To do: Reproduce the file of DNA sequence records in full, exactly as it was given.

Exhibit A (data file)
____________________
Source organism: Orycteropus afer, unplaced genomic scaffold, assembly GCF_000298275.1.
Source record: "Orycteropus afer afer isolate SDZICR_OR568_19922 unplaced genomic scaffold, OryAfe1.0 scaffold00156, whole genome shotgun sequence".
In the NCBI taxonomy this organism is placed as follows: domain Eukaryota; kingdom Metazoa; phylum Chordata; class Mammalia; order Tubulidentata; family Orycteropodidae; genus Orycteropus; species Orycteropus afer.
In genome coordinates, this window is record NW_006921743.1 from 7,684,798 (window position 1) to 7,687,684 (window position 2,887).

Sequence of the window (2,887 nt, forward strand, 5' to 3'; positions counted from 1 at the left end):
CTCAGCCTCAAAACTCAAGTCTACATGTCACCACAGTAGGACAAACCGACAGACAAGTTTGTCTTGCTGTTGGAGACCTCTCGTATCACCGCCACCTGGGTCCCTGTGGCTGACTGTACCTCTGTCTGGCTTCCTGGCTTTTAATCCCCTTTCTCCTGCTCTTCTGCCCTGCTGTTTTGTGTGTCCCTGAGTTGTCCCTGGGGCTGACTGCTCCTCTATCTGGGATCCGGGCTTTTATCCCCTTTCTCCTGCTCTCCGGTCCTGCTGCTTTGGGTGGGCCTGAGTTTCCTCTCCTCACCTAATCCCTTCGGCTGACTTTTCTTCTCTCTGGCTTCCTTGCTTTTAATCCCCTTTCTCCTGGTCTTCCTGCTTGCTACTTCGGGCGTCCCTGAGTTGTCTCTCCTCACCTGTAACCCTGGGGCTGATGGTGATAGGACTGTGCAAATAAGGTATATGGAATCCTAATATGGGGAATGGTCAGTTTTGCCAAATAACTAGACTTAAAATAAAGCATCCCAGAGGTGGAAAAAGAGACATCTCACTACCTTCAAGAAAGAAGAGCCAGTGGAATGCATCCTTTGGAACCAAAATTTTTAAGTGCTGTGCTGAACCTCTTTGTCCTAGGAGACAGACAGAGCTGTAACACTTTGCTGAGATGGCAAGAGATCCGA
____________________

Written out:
Source organism: Orycteropus afer, unplaced genomic scaffold, assembly GCF_000298275.1.
Source record: "Orycteropus afer afer isolate SDZICR_OR568_19922 unplaced genomic scaffold, OryAfe1.0 scaffold00156, whole genome shotgun sequence".
In the NCBI taxonomy this organism is placed as follows: domain Eukaryota; kingdom Metazoa; phylum Chordata; class Mammalia; order Tubulidentata; family Orycteropodidae; genus Orycteropus; species Orycteropus afer.
In genome coordinates, this window is record NW_006921743.1 from 7,684,798 (window position 1) to 7,687,684 (window position 2,887).

Sequence of the window (2,887 nt, forward strand, 5' to 3'; positions counted from 1 at the left end):
CTCAGCCTCAAAACTCAAGTCTACATGTCACCACAGTAGGACAAACCGACAGACAAGTTTGTCTTGCTGTTGGAGACCTCTCGTATCACCGCCACCTGGGTCCCTGTGGCTGACTGTACCTCTGTCTGGCTTCCTGGCTTTTAATCCCCTTTCTCCTGCTCTTCTGCCCTGCTGTTTTGTGTGTCCCTGAGTTGTCCCTGGGGCTGACTGCTCCTCTATCTGGGATCCGGGCTTTTATCCCCTTTCTCCTGCTCTCCGGTCCTGCTGCTTTGGGTGGGCCTGAGTTTCCTCTCCTCACCTAATCCCTTCGGCTGACTTTTCTTCTCTCTGGCTTCCTTGCTTTTAATCCCCTTTCTCCTGGTCTTCCTGCTTGCTACTTCGGGCGTCCCTGAGTTGTCTCTCCTCACCTGTAACCCTGGGGCTGATGGTGATAGGACTGTGCAAATAAGGTATATGGAATCCTAATATGGGGAATGGTCAGTTTTGCCAAATAACTAGACTTAAAATAAAGCATCCCAGAGGTGGAAAAAGAGACATCTCACTACCTTCAAGAAAGAAGAGCCAGTGGAATGCATCCTTTGGAACCAAAATTTTTAAGTGCTGTGCTGAACCTCTTTGTCCTAGGAGACAGACAGAGCTGTAACACTTTGCTGAGATGGCAAGAGATCCGA